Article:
05 August 2005

on video art

This text was originally published in VARIANT 18 [http://www.variant.randomstate.org]

Galleries used to be white. Maybe they still are but it’s harder to tell now that they’ve all turned off their lights. The reason for this shadow cast across the contemporary art world is video. Particularly the video projection. It’s difficult to believe these days that this dominating presence made its debut in the world of art not so long ago and that it did so very sheepishly indeed. Shoved in the corner of the gallery, video art was initially seen as nothing more than a modish, relatively inconsequential presence. Then, it would seem, video art learned to accommodate itself more fully to the logistics of the gallery. Videos on monitors in the notoriously chapel-like confines of the white cube were always going to find it difficult to compete with the visual punch of painting and sculpture. However with the increased availability of the video projector and cheaper portable cameras, members of that new profession, the video artist, were able to project a large-scale image onto the gallery wall. For the artworld, video art arrived in a big way when it demonstrated it could hold a wall, fill a space. ....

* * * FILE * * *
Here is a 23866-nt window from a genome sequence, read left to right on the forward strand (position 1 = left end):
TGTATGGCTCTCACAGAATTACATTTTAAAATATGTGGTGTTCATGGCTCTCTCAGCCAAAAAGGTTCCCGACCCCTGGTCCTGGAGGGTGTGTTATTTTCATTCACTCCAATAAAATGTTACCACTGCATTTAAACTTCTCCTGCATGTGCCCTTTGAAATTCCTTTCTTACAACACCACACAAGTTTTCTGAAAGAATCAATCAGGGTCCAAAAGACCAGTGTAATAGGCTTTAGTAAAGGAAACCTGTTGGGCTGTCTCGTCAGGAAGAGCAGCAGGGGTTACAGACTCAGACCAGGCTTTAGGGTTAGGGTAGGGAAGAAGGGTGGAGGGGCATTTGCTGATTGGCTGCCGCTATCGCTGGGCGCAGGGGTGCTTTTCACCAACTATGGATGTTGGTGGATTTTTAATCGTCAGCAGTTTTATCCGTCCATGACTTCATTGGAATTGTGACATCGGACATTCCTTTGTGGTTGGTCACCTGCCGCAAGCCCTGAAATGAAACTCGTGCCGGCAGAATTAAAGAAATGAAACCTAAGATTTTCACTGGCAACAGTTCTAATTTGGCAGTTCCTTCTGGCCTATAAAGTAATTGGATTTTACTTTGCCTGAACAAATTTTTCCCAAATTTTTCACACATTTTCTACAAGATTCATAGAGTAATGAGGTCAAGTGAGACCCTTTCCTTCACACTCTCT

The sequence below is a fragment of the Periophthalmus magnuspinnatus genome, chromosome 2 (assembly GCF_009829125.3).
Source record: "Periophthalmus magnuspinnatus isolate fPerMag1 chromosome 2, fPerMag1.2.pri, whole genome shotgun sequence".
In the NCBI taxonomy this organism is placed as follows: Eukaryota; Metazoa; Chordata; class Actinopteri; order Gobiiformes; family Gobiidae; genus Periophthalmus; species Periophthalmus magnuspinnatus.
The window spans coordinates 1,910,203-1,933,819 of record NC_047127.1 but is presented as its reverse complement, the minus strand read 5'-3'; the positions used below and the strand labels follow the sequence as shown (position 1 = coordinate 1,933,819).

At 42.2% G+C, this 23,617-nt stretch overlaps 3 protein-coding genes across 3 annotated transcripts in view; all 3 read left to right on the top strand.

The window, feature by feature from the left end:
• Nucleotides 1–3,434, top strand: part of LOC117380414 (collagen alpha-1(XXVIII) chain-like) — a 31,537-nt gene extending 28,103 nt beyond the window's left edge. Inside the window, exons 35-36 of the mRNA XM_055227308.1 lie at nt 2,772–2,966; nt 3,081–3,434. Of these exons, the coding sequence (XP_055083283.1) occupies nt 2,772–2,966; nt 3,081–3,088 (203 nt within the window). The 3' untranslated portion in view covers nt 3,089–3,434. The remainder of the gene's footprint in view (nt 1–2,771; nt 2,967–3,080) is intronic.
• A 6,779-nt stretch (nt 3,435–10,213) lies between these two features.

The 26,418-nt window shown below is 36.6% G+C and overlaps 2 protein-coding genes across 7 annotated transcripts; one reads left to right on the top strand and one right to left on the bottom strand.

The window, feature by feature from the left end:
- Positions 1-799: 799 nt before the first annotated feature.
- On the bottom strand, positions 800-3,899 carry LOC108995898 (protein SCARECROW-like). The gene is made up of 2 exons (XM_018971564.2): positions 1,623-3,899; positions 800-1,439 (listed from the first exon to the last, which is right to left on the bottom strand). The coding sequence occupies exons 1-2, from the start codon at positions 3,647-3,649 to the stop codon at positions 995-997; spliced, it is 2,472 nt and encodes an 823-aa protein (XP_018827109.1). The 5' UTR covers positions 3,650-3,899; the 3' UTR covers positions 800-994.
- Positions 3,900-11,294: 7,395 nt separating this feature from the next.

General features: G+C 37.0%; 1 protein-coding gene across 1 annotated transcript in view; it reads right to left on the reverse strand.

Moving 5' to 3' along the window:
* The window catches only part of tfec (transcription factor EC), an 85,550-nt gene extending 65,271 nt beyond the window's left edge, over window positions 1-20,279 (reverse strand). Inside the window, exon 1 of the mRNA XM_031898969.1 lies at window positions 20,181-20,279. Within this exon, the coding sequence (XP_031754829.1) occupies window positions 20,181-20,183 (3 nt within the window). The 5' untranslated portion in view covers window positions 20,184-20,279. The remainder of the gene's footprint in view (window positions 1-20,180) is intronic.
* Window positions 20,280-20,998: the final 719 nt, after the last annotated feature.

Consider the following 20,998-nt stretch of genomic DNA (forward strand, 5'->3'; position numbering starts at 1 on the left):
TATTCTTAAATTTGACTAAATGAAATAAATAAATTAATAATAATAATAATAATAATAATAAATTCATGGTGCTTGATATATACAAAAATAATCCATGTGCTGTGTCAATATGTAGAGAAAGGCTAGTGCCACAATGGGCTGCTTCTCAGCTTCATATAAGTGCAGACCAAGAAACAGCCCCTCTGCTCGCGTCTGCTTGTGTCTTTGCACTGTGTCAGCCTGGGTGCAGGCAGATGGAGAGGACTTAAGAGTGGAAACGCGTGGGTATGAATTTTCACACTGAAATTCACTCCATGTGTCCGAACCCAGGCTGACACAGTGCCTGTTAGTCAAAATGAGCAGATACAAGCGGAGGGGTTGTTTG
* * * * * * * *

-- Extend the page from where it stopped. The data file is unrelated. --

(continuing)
And it is more than a coincidence that serious video art looks nothing like television. ....

Video, as a technology, was no virgin when it got involved with art. Video had already had a series of liaisons with image production that hardly even qualified for commercial and industrial uses, never mind Culture with a capital ‘C’. In this sense video as art was always a potentially volatile combination. Video is a contaminated area, which, if you enter without adequate protection, will infect you with all manner of fatal diseases. Culturally, video is a carrier, and what it carries is the irksome and vulgar spirit of mass culture and popular pleasures. Artists who fear this sort of contamination need to take precautions. Like a politician who’s crossed the house, video’s position has to be continually questioned, its honesty cross-examined. Ominous soundings of rampant, crass, commercial television, big-budget Hollywood blockbusters; all that could and would devour, chew up and spit out art.

from Vector ezine on video

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